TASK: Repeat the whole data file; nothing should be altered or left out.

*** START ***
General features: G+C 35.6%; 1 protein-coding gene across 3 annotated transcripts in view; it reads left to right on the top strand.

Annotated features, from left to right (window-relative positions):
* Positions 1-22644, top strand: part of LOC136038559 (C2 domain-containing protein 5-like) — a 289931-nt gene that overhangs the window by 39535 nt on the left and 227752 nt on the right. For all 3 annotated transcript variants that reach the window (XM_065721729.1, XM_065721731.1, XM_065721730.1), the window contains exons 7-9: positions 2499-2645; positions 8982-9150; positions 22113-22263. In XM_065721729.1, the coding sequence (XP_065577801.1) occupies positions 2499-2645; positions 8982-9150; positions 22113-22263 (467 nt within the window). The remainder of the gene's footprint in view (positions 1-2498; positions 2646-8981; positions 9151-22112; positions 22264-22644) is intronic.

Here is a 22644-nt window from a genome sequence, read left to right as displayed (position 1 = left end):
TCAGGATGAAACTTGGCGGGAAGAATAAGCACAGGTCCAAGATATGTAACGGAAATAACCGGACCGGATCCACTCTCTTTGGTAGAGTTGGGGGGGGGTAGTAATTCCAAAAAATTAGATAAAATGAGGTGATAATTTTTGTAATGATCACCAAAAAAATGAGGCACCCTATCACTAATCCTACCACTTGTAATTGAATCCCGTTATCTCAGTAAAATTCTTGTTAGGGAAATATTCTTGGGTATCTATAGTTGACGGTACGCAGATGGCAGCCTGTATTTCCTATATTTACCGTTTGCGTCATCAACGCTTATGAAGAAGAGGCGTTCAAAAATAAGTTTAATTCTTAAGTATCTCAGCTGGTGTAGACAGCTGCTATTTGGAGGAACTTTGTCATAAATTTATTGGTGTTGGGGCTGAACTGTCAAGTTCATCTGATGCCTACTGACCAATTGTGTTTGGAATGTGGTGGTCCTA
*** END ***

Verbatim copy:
General features: G+C 35.6%; 1 protein-coding gene across 3 annotated transcripts in view; it reads left to right on the top strand.

Annotated features, from left to right (window-relative positions):
* Positions 1-22644, top strand: part of LOC136038559 (C2 domain-containing protein 5-like) — a 289931-nt gene that overhangs the window by 39535 nt on the left and 227752 nt on the right. For all 3 annotated transcript variants that reach the window (XM_065721729.1, XM_065721731.1, XM_065721730.1), the window contains exons 7-9: positions 2499-2645; positions 8982-9150; positions 22113-22263. In XM_065721729.1, the coding sequence (XP_065577801.1) occupies positions 2499-2645; positions 8982-9150; positions 22113-22263 (467 nt within the window). The remainder of the gene's footprint in view (positions 1-2498; positions 2646-8981; positions 9151-22112; positions 22264-22644) is intronic.

Here is a 22644-nt window from a genome sequence, read left to right as displayed (position 1 = left end):
TCAGGATGAAACTTGGCGGGAAGAATAAGCACAGGTCCAAGATATGTAACGGAAATAACCGGACCGGATCCACTCTCTTTGGTAGAGTTGGGGGGGGGTAGTAATTCCAAAAAATTAGATAAAATGAGGTGATAATTTTTGTAATGATCACCAAAAAAATGAGGCACCCTATCACTAATCCTACCACTTGTAATTGAATCCCGTTATCTCAGTAAAATTCTTGTTAGGGAAATATTCTTGGGTATCTATAGTTGACGGTACGCAGATGGCAGCCTGTATTTCCTATATTTACCGTTTGCGTCATCAACGCTTATGAAGAAGAGGCGTTCAAAAATAAGTTTAATTCTTAAGTATCTCAGCTGGTGTAGACAGCTGCTATTTGGAGGAACTTTGTCATAAATTTATTGGTGTTGGGGCTGAACTGTCAAGTTCATCTGATGCCTACTGACCAATTGTGTTTGGAATGTGGTGGTCCTA